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Going for green: Assessing the climate strategy and communication of the 2024 Paris Olympics

Amidst the splendour of the Olympic games lies a sobering reality: the urgent threat of climate change. The 2024 games are coming to Paris, home of the 2015 legally binding international climate agreement that set a target to limit the temperature increase to 1.5°C above pre-industrial levels.  The Paris 2024 organising committee has implemented a climate strategy, which is a decent attempt at greening the games. However, an investigation of  the efficacy and communication of this plan raises fundamental questions, and it becomes clear that no Olympic games can truly be compatible with the Paris Agreement’s objectives unless their overall operations are fundamentally reformed.

Though commendable, the Paris 2024 climate strategy aim to minimise the event’s carbon footprint is incomplete, and falls short of achieving transparency. While setting targets and implementing logical policies across sectors – such as construction, food supply, non-food purchases, transport, and energy consumption – the strategy lacks detailed methodologies and comprehensive monitoring, and is not clearly communicated. This report recommends transparent and clear disclosure of methodologies, clear articulation of sustainability criteria, and rigorous validation and monitoring to ensure alignment with global climate goals and enhance the effectiveness of future Olympic games’ sustainability efforts.

Over time, the communication strategy surrounding the climate goals of the Paris 2024 Olympic games has evolved, initially emphasising a principle of carbon neutrality, and even introducing a  description of  ‘climate positive’. Both of these misleading claims were eventually dropped. However, inconsistencies remain between public-facing communication and technical documentation regarding the use of carbon credits and the event’s carbon neutrality goal. Transparency regarding carbon credit purchases is lacking, hindering public engagement and an assessable oversight of the event’s environmental responsibility. Additionally, many of the games’ sponsors are not climate leaders and the absence of climate criteria when selecting sponsors is a missed opportunity to influence large companies. Ultimately, if the Olympic games is to lead by example in its sustainability communication, they must publicly demonstrate measurable progress, transparency, and inspire broader adoption of sustainable practices.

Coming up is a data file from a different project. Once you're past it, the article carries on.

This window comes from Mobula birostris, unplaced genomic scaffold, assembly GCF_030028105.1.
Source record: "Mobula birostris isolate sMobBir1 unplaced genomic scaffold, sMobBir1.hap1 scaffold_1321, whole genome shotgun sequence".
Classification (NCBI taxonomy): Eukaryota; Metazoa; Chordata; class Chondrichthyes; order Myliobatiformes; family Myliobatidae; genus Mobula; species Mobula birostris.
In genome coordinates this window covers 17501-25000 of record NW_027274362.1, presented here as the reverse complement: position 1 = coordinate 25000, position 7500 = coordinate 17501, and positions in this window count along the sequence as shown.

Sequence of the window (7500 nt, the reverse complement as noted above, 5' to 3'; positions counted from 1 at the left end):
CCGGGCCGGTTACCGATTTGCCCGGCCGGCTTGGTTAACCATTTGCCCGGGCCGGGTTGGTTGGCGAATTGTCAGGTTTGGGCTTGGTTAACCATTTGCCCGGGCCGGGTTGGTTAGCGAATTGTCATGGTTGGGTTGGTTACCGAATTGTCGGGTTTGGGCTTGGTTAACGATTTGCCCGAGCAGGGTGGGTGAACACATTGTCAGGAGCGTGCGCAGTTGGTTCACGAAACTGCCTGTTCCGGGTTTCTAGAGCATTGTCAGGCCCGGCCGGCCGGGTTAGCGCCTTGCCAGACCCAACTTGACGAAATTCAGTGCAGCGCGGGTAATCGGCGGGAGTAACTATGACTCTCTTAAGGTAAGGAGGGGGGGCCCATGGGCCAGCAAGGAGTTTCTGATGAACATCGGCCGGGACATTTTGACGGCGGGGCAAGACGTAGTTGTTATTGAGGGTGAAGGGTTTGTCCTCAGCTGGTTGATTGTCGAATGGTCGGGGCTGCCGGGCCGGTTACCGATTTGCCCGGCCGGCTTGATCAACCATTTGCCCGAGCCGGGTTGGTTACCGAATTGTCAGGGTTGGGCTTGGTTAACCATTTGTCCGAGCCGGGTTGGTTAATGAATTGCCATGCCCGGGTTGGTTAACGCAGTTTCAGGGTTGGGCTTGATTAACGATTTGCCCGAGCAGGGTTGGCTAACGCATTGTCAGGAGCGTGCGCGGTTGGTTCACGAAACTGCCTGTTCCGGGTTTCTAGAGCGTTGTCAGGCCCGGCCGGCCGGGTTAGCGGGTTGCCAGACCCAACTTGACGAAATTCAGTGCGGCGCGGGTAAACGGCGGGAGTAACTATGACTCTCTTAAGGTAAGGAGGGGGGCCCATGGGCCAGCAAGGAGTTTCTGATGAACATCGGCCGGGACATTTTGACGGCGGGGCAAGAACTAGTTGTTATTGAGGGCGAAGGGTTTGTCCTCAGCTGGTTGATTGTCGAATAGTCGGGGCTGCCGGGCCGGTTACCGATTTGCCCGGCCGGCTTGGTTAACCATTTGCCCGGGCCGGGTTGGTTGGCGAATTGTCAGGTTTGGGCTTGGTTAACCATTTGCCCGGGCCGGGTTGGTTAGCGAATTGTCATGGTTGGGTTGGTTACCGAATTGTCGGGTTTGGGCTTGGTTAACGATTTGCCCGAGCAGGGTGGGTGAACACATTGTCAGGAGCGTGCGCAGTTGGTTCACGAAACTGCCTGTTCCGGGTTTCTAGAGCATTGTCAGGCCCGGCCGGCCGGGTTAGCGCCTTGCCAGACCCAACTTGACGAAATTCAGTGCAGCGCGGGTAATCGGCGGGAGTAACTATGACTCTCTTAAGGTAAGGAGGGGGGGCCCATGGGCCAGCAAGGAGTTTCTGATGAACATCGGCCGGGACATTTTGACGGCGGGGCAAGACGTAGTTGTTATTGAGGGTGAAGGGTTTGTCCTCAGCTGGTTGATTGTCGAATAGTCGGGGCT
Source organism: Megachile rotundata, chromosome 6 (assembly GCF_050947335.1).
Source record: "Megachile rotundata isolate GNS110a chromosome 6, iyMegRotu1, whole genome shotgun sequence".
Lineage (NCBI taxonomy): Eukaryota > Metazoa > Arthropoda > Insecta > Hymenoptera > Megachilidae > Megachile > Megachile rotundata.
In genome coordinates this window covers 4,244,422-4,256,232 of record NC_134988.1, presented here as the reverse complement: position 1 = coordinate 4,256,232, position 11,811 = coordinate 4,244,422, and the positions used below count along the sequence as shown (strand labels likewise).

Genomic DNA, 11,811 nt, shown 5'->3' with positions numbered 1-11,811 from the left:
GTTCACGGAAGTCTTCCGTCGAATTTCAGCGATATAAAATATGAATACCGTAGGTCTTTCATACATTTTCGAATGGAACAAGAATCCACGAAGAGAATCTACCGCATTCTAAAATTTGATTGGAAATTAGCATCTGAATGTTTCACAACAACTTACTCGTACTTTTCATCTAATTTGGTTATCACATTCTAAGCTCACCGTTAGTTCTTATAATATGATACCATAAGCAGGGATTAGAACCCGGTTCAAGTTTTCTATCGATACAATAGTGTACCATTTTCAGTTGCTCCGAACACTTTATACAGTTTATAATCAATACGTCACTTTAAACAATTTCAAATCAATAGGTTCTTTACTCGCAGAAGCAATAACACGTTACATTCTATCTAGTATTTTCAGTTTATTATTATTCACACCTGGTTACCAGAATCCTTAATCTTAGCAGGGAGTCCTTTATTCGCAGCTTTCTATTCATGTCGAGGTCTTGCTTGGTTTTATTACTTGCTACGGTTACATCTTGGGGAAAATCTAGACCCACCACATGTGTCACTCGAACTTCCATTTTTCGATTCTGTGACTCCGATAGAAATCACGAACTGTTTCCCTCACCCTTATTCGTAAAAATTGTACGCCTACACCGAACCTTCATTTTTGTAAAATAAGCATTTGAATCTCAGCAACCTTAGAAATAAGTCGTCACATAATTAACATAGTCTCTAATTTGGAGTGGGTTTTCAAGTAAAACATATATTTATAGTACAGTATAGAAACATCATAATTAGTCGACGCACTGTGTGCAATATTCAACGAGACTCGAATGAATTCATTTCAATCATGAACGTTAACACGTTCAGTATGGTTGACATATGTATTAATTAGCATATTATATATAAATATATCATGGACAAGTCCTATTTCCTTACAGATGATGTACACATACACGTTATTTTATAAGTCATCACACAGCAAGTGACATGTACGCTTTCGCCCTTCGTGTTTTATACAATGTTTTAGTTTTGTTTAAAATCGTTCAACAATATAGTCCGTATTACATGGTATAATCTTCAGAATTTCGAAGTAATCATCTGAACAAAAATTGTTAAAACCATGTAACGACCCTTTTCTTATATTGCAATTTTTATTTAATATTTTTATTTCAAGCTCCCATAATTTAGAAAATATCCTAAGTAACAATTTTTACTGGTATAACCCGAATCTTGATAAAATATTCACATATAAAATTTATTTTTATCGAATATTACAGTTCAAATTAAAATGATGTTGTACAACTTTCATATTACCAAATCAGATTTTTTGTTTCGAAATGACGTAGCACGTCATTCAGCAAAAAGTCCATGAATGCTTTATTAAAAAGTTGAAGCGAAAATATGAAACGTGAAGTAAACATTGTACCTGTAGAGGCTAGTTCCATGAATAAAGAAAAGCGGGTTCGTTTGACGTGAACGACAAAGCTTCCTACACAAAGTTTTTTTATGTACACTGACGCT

The role of the Olympic games in a future low-carbon world is under scrutiny, considering what remains of the limited global carbon budget and this event’s significant environmental footprint. To align with a 1.5-degree future, transformative alternatives that challenge the conventional structure of the games are necessary. Solutions include setting a carbon budget compatible with the Paris Agreement, with pathways tailored to the unique situations of host cities and countries. Another is to spread Olympic events across different countries to reduce the size of the games and limit international travel. This would encourage participation from local spectators, giving more people access to the Olympics and reduce their overall footprint at the same time. This alternative model aims to enhance inclusiveness, reduce demand on infrastructure, and improve the overall experience of the games. While not prescriptive, this proposal urges the International Olympic Committee to rethink the games through a sustainability lens to inspire transformative change.

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